Most weeks, the opinion pages of the Trinitonian are filled with only our staff writers’ voices, supplemented by the occasional faculty columnist. In itself, that’s no problem — we employ talented student columnists because they are good writers with relevant opinions to share, and we seek out professors to share their views, too.
But we also open our opinion pages to our readership, inviting you to submit short letters to the editor as a reaction to our writing. We also solicit entire guest columns, allowing students, alumni and others to address the community at length for no charge.
Too often, however, entire months go by without a single guest column submission, and we haven’t published a letter to the editor once this entire school year. You’ll notice that this week’s issue is quite different in that regard.
This week, we received one reader’s critique of one of the student art installations exhibited at the Mini, as well as a defense of the artwork penned by the artists. You’ll also see several responses to Isaiah Mitchell’s guest column last week, “Why I did not march.”
His opinion column proved to be quite controversial. A number of students approached Trinitonian employees with anger or disbelief. Several expressed disappointment that we would run his column in the first place. One student initially asked that we apologize for printing it.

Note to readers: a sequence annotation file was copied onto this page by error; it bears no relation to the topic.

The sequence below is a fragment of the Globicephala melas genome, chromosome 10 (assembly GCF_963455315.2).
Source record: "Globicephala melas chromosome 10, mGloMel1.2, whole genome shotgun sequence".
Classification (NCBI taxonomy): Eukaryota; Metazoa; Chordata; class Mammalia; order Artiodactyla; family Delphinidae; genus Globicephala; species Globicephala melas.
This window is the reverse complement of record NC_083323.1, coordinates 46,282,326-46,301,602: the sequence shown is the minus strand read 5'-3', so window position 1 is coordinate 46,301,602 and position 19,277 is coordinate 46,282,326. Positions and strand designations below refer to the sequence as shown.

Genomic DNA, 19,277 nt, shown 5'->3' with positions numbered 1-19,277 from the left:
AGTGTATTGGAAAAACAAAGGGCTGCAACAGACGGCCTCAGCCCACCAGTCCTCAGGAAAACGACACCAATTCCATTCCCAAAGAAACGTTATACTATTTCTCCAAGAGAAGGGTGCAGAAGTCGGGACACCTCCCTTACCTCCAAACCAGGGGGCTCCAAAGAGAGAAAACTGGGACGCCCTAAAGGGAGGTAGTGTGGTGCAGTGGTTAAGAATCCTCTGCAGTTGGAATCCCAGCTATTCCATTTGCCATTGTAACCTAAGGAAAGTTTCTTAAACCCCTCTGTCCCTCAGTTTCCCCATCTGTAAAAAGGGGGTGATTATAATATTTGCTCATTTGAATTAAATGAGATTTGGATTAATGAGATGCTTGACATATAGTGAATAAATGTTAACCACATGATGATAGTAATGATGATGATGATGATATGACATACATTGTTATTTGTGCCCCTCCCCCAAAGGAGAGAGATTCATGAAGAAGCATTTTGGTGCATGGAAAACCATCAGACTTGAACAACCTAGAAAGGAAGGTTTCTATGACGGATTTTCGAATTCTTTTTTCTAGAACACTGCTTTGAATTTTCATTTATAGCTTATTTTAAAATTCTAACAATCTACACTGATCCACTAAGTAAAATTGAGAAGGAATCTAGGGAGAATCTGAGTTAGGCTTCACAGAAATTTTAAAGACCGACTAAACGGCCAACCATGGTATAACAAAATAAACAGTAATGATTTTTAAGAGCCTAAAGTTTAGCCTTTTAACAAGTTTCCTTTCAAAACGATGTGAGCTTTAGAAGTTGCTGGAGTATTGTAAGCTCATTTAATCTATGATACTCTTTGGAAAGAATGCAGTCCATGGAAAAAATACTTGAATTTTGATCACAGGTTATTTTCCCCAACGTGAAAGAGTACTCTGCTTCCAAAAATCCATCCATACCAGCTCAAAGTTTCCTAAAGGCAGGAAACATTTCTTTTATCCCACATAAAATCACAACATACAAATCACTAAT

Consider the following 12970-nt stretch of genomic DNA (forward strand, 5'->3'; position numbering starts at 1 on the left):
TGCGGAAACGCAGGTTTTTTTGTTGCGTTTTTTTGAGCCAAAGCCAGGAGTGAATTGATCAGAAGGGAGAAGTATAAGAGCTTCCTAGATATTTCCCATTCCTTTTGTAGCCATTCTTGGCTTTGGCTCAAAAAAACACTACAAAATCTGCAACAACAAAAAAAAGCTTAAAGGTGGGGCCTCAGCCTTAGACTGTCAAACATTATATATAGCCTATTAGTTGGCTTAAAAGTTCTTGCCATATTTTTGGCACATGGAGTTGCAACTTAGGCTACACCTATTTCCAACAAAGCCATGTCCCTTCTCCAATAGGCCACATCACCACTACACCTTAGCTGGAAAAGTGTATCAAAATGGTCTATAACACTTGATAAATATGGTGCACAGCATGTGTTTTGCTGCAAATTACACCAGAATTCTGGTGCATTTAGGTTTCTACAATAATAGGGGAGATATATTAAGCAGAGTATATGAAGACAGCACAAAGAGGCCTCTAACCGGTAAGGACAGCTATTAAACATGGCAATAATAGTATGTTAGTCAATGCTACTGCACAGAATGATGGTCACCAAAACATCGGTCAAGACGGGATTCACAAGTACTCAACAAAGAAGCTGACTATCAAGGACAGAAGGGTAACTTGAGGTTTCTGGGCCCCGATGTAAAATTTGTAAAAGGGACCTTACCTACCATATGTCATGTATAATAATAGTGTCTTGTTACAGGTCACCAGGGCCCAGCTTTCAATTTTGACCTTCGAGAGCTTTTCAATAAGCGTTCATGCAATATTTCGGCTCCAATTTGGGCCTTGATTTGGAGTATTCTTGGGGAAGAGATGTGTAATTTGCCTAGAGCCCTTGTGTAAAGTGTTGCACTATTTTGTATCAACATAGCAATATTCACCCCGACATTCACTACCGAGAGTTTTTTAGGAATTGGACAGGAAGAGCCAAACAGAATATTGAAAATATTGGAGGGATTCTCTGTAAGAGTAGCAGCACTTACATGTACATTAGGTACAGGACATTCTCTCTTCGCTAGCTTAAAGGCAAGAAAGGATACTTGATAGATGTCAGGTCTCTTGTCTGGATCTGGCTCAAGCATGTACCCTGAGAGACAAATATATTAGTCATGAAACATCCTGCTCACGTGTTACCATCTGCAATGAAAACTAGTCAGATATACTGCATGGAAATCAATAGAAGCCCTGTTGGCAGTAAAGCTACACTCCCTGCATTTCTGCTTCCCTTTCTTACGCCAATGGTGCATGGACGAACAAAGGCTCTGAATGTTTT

The Trinitonian is a community service, which partly involves opening our pages to our readership and printing others’ opinions, without regard for whether we agree with what they have to say. (Rare exceptions are made for speech not protected by the First Amendment, for instance libel or the incitement of imminent lawless action.)
This part of our mission is not up to any particular team of editors or executives; it does not change from year to year. It’s written in the charter of the Board of Campus Publications, the collection of students and staff that serve as the publisher of this newspaper. Here’s an excerpt from our stated purpose:
“The purpose of the Trinitonian is to serve as a campus communication link between students, faculty, staff, and other readers during the academic year; … to provide a forum for free and open exchange of ideas and opinions; to provide an innovative learning experience in a laboratory environment which emulates that of a professional newspaper.”
The Trinitonian respects you enough to present you with the opinions of your peers, even when we expect that many readers will heavily disagree with those opinions.
Besides, this week’s issue demonstrates how the publication of controversial columns can foster a valuable exchange of ideas: a discussion regarding activism and race in America, a confrontation concerning ethnicity, religion and queerness as expressed in artwork.
This editorial staff is proud to host civil discourse on these and other topics. We invite you to join the conversation.